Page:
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Bottom line, for a thin spherical shell capacitor filled with appropriate meta-material of thickness d << Area A of concentric shells - the anomalous Newtonian g-force field just outside the outer electrically charged spherical shell should be of order of magnitude
g(anomalous repulsion) = c^2rs(applied EM field)/r^2
r ~ A^1/2
~  (index of refraction)^4G(-E^2d/c^2
(- = negative permittivity

Therefore, without the index to the fourth power amplification we cannot hope to nullify g(Earth) ~ 10 meters/sec^2 with practical small amounts of applied electric field/voltage gradient between the inner and outer spherical shells filled with a properly designed meta-material.

On Mar 12, 2011, at 10:17 PM, jfwoodward wrote:
Well, certainly the metamaterial is worth testing.  And producing as much exoticity as possible makes sense.  But reducing c (as in a superconductor) I don't think will matter much. 
I disagree. If we cannot greatly reduce "c" via a Bose-Einstein condensate and/or http://en.wikipedia.org/wiki/Slow_light enormous increase of index of refraction I don't think there is a chance it will work. Could be wrong of course - and it may not work because my basic Ansatz may not be true - empirical issue, but these are desperate times and we should try everything not obviously not even wrong.
You are thinking that by reducing c, m (= E/c^2) will be increased I'll bet.
My idea is motivated by Sakharov 1967 that gravity is an emergent macroscopic IR effective c-number field from the electro-weak-strong forces and sources as a substrate as VIRTUAL quanta inside the physical vacuum.
My idea is motivated by
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and Einstein's field equation that I conjecture is, in a material,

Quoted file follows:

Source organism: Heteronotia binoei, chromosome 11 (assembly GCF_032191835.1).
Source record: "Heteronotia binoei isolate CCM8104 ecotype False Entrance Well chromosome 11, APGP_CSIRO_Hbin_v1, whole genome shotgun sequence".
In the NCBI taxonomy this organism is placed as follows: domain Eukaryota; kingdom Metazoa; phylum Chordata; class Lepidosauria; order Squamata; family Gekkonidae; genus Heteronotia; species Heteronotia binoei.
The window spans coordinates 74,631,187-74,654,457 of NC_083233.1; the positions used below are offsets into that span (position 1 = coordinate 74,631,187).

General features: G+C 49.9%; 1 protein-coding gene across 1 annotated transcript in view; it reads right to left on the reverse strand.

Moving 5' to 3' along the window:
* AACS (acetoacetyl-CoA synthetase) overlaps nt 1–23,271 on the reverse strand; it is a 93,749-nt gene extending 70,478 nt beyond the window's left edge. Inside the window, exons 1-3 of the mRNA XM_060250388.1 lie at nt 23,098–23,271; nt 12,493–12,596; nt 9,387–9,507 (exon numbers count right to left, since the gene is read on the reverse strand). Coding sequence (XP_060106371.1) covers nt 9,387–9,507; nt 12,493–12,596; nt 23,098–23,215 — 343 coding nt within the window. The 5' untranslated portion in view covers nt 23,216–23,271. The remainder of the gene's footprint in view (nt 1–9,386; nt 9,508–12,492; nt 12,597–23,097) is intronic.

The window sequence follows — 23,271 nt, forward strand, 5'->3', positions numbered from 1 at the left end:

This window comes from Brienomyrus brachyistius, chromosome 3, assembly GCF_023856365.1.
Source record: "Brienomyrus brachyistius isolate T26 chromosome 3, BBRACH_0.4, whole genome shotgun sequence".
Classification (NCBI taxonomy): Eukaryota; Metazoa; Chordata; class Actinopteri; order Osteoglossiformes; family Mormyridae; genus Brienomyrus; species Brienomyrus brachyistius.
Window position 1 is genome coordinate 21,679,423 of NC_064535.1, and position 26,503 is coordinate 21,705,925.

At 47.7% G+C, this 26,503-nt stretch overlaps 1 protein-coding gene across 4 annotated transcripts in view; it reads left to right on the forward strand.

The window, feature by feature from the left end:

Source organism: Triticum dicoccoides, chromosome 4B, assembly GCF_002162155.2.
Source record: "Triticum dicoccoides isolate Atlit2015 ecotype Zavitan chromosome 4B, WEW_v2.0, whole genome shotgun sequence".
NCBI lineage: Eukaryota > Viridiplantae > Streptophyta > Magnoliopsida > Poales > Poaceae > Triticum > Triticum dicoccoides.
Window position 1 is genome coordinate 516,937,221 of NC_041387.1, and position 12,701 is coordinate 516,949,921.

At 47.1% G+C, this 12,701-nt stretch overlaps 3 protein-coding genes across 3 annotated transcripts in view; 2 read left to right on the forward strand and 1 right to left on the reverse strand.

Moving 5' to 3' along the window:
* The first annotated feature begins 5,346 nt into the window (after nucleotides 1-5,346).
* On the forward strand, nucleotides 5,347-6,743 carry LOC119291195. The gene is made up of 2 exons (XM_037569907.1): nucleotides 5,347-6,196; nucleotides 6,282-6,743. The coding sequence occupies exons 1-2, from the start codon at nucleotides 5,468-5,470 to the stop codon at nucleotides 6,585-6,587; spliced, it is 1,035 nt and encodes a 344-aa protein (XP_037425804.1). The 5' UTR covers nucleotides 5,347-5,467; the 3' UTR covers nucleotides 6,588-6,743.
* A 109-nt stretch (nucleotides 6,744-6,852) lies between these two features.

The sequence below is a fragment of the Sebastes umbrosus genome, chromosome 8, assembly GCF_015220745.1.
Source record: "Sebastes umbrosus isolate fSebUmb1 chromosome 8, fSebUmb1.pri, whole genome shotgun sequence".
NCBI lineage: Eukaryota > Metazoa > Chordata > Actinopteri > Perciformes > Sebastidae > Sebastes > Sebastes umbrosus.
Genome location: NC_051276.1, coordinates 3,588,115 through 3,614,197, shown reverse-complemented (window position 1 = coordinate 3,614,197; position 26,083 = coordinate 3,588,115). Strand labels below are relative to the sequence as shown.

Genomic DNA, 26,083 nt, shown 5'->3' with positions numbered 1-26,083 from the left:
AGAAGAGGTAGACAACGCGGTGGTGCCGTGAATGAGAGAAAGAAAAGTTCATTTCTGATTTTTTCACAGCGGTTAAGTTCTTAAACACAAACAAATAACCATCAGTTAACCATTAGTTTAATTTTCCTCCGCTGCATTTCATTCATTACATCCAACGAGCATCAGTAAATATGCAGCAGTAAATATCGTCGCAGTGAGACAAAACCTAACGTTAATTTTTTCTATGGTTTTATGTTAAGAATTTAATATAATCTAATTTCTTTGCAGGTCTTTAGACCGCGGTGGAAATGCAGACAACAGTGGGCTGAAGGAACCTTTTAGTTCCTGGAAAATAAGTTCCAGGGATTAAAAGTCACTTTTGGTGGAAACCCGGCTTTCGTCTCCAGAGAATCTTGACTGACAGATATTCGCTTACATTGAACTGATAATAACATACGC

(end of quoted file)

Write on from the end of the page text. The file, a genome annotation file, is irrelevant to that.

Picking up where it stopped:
Guv(gravity) + [8pi(index of refraction)^4G/c^4]Tuv(applied EM field) = 0
But I don't think that changing c by an index of refraction makes any difference as c in m = E/c^2 is the vacuum speed of light (not whatever it may be in some material medium).  As I said, reducing c can increase the energy density (as the stuff traveling at c gets stacked up if you will as it passes into the refracting medium), but it cannot change the total energy (which is compressed into a smaller volume in the refracting medium but not changed in total amount).
But let's say I'm wrong about the c issue.  Thinking in terms of non-transparent media, you don't need a superconductor.  Think in terms of materials with very large dielectric constants.  10^3 is easy.  That's the k of ferroelectric materials.  And I've heard that ks of 10^6 are possible.  It's not 10^10.  But it should be more than enough for the purpose. . . .

Update on
On Mar 12, 2011, at 5:13 PM, JACK SARFATTI wrote:
The capacitor has to have negative permittivity at DC or at least at ELF range.
But that's not good enough to measure anomalous repulsive gravity if the effective index of refraction is normal ~ 1
The important thing we want to measure is (index of refraction)^4G/c(vacuum)^4
to test my conjecture
Guv +  [(index of refraction)^4G/c(vacuum)^4(E.D)] = 0
inside a material despite apparent breaking of general covariance
D = (permittivity)E
The effective induced radius of curvature R is
1/R^2 ~ (index of refraction)^4G/c(vacuum)^4(E.D)
comparing to an idealized spherical mass equivalent
rs/r^3 = 1/R^2 ~ curvature estimate for Guv in Einstein's equation in the meta-material spherical shell region where Tuv =/= 0
rs/r^3 ~  [(index of refraction)^4G/c(vacuum)^4](E.D)
What is rs here?
We need to take the total EM field SOURCE energy in the "capacitor" on the RHS, divide by c^2 etc.
From that we compute r self-consistently.
E.D = (-E^2
(- = electrical permittivity that we want negative in an ELF band in a spherical thin shell capacitor filled with a meta-material of volume V that is also superconducting at high Tc.
The total non-radiative near field ELF electric field mass-energy M (neglect magnetic part in first approximation)
M = (-E^2V/c^2
Therefore, assuming a spherically symmetric shell "capacitor" of thickness d and area A, V = Ad with E ~ constant inside the thin shell
d << A^1/2 (neglecting 4pi etc for now)
rs = 2GM/c^2 = (index of refraction)^4G(-E^2Ad/c^4
and
r ~ A^1/2
so in vacuum just outside the shell of the spherical capacitor
g(anomalous) = c^2rs/r^2 ~  (index of refraction)^4G(-E^2d/c^2
The effective static LNIF anomalous g-force is then c^2rs/r^2 to compare with local Earth g of 10meters/sec^2
Unless we can get (index of refraction) way up to ~ 10^10 in the relevant frequency band I doubt we will be able to measure anything.
Clearly, this theoretical issue needs to be more carefully studied first - this is only off the cuff back of envelope sort of hand waving.